Larry Silver retires from Neighborhood Services
A small reception was held in his honor last week at City Hall.
Silver’s retirement is his second from the City of Bartlesville. He previously retired in 2001 after serving as a Bartlesville police officer since 1979.
Shortly after his retirement from the police department, he began his new career as a Neighborhood Services officer with the Community Development Department. He was promoted to Neighborhood Services supervisor in 2006, where he worked until retiring Aug. 24.
“It has been my honor to work with Larry for over 17 years,” said Community Development Director Lisa Beeman. “He always understood that code enforcement is essential in supporting and enhancing the quality of life in our community and in creating an environment that is conducive to the overall growth of the City. Larry was able to balance his wealth of knowledge and years of experience in law and code enforcement with the right amount of common sense to effectively solve problems and manage confrontations on a daily basis.
“Many people do not know what a kind and sincere man he is and will never know all the things he did to help better other peoples’ lives and situations and to protect those who cannot protect themselves. His career reflects his sense of duty and commitment to make a positive difference in the community where he was born and raised.
“I have a great deal of respect for Larry. He was an invaluable member of our department and the City’s leadership team and he will be sorely missed.”
Program aimed at raising library awareness
BPL participates in September ‘Library Card Sign-up Month’
Bartlesville Public Library has joined libraries across the nation in teaming up to promote card holder awareness during September’s “Library Card Sign-up Month” initiative.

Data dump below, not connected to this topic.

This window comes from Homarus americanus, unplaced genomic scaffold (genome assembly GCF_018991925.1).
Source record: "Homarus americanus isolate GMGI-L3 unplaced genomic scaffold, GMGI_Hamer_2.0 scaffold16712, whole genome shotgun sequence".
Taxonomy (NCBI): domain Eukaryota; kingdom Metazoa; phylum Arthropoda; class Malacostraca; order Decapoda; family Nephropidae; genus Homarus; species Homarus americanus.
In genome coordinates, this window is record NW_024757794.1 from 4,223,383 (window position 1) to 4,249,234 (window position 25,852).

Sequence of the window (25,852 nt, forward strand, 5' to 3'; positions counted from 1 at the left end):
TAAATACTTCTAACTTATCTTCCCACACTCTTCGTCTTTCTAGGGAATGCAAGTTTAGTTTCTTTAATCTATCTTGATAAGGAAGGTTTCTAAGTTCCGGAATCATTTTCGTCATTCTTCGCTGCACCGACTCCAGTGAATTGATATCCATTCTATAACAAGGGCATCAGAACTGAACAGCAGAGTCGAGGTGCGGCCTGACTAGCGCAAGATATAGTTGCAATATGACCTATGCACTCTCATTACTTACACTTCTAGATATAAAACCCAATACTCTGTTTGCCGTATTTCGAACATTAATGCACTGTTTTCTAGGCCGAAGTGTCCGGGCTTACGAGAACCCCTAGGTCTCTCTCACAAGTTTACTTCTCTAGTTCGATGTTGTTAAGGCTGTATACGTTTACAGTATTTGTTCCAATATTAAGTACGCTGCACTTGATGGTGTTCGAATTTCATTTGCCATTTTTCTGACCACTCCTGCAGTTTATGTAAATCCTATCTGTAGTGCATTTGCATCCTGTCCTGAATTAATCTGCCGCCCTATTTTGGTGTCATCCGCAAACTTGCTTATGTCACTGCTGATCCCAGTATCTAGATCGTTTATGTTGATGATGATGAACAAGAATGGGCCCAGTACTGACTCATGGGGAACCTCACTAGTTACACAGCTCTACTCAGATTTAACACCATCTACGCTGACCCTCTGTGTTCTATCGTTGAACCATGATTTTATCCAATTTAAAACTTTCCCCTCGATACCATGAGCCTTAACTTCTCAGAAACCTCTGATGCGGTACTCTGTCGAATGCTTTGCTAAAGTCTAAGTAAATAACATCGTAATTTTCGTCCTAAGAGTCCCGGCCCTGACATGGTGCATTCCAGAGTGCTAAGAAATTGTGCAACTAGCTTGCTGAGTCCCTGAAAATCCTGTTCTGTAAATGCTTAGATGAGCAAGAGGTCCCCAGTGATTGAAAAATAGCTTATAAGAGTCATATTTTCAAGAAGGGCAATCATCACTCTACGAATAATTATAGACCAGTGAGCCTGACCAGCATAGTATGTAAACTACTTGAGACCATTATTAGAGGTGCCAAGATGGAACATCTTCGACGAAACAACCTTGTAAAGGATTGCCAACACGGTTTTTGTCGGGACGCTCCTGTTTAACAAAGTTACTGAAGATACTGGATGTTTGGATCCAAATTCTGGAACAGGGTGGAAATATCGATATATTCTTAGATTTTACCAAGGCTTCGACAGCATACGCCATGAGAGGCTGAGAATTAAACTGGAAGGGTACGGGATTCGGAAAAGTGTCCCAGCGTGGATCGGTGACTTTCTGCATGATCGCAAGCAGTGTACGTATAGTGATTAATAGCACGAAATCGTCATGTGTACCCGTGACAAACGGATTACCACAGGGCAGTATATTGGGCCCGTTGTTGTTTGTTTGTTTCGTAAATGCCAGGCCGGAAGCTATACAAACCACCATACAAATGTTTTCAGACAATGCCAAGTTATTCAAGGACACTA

The event, held in association with the American Library Association, is aimed at encouraging everyone to renew or sign up for a library card — including BPL’s new digital card for those who want to use virtual services and resources only.
According to Library Director Shellie McGill, the value of having a library card is “priceless,” yet sign-up is free to those living, working or attending school within the library’s service area.
“A library card is a tool that can be used to acquire knowledge and enrich our lives like nothing else can,” McGill said. “The Bartlesville Public Library has more than 120,000 materials — including books, DVDs, Blu-rays, audio books, video games and our latest collection: The Library of Things — available for check-out to anyone who has a card. The list of resources and services available to library card holders is virtually endless.”
McGill said Library Sign-up Month is an opportunity to let everyone know the value of having a library card but also serves as a reminder to parents, teachers and students that a library card is “the most important school supply of all.”
According to the ALA, studies show that children who read at home and use library resources perform better in school. Likewise, they are more apt to continue using the library as a source of lifetime learning, and later in life they are also more likely to introduce their own children to the library at a young age.
This year BPL will be celebrating library users with a special, weekly giveaway, McGill said.
“Beginning September 4, anyone who visits the Bartlesville Public Library and checks out materials, signs up for a new card or renews their old library card may fill out a drawing entry ticket,” she said.
At the end of each week throughout September, BPL staff will draw a prize-winning ticket. Prizes will be awarded each Friday. Adults will receive $25 in “Chamber Bucks,” issued by the Bartlesville Regional Chamber of Commerce. Children will receive $10 in Chamber Bucks.